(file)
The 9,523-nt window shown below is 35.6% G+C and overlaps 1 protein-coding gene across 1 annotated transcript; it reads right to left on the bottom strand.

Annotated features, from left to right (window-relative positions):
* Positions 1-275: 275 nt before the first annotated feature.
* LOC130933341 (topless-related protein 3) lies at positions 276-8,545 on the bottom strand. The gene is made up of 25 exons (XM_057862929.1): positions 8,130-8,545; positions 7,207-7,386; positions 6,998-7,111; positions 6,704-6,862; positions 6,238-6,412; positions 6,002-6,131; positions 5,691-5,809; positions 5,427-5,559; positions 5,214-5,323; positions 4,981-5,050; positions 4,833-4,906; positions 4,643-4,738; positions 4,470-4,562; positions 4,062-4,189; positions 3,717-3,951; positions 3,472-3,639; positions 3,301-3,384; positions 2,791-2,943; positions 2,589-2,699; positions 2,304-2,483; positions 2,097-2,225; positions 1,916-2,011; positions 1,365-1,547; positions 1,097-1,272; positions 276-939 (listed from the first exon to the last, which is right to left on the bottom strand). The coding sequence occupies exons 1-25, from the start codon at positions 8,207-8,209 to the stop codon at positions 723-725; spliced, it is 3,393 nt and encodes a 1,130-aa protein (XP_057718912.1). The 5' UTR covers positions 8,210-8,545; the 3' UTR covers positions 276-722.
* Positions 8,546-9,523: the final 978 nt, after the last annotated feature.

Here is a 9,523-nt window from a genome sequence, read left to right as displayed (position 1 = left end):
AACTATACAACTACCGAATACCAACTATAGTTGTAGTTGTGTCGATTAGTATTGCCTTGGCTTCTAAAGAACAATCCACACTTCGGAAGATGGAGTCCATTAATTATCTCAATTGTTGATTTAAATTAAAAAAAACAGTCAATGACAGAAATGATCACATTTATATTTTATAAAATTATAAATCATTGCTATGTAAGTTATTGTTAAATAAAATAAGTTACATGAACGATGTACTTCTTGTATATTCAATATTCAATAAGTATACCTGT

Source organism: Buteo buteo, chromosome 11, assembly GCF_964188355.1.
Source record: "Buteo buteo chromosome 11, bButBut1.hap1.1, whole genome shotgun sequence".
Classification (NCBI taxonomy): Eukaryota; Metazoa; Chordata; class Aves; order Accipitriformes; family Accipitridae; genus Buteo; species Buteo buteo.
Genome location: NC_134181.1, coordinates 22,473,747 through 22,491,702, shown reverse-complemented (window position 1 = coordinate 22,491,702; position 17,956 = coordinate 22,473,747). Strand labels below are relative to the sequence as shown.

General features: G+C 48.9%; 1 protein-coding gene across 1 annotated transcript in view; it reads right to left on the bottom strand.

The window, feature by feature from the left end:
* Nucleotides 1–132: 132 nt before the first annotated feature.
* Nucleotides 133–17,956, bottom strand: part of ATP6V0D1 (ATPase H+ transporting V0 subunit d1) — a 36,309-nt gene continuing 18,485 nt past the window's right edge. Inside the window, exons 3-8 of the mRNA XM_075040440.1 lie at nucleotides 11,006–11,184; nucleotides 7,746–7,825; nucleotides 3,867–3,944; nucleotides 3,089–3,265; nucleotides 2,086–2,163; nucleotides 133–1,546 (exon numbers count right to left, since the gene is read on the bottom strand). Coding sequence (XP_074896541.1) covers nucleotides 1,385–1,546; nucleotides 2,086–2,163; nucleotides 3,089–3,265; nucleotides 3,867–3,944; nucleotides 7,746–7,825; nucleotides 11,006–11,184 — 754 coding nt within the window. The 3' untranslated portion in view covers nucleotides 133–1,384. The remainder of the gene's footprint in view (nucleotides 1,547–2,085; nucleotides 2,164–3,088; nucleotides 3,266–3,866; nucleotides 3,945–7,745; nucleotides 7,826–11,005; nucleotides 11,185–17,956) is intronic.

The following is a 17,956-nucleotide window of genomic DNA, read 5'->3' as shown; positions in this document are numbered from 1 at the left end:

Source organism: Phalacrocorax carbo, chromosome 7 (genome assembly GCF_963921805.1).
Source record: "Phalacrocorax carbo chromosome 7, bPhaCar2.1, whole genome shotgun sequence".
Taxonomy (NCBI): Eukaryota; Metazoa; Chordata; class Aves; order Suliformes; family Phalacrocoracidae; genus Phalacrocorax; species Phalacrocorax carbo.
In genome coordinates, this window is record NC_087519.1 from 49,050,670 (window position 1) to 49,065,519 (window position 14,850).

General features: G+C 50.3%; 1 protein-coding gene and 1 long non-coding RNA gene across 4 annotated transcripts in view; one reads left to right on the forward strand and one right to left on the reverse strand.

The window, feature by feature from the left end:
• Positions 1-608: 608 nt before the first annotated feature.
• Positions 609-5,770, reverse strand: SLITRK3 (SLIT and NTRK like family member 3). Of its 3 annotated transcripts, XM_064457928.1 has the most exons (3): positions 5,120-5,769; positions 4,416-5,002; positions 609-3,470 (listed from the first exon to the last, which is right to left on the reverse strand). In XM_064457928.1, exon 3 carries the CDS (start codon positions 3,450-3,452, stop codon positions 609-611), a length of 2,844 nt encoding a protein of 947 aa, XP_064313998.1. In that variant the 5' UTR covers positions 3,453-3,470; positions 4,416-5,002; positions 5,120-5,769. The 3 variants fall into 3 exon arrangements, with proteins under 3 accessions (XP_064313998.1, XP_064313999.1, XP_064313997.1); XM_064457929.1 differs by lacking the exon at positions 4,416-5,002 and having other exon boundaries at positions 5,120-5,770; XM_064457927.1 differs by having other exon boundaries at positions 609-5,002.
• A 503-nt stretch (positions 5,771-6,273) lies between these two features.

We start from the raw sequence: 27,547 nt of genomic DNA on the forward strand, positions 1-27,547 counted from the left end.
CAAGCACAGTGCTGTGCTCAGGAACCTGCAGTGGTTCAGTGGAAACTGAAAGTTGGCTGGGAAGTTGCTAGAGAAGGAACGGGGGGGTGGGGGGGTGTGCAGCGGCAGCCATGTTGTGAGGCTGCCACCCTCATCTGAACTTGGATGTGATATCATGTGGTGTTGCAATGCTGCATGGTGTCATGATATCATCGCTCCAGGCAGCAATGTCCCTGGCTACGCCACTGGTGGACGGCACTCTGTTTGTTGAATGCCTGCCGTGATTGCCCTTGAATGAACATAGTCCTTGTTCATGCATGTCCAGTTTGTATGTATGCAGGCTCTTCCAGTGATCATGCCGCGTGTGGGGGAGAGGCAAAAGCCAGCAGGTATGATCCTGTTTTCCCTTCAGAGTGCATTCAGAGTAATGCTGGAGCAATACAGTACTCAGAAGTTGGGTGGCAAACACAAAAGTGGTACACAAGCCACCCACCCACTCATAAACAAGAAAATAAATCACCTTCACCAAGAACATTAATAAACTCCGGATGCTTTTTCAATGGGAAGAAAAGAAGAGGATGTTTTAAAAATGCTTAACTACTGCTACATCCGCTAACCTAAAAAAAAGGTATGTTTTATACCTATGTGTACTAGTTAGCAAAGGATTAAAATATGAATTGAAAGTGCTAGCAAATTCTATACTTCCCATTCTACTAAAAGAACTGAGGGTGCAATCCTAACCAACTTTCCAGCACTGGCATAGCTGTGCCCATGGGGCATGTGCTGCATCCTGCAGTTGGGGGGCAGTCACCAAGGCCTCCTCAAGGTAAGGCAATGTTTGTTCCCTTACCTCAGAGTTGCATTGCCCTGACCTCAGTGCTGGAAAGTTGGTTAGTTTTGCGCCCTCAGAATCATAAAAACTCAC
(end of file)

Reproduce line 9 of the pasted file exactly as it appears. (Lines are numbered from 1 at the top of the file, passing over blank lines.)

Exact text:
Source record: "Buteo buteo chromosome 11, bButBut1.hap1.1, whole genome shotgun sequence".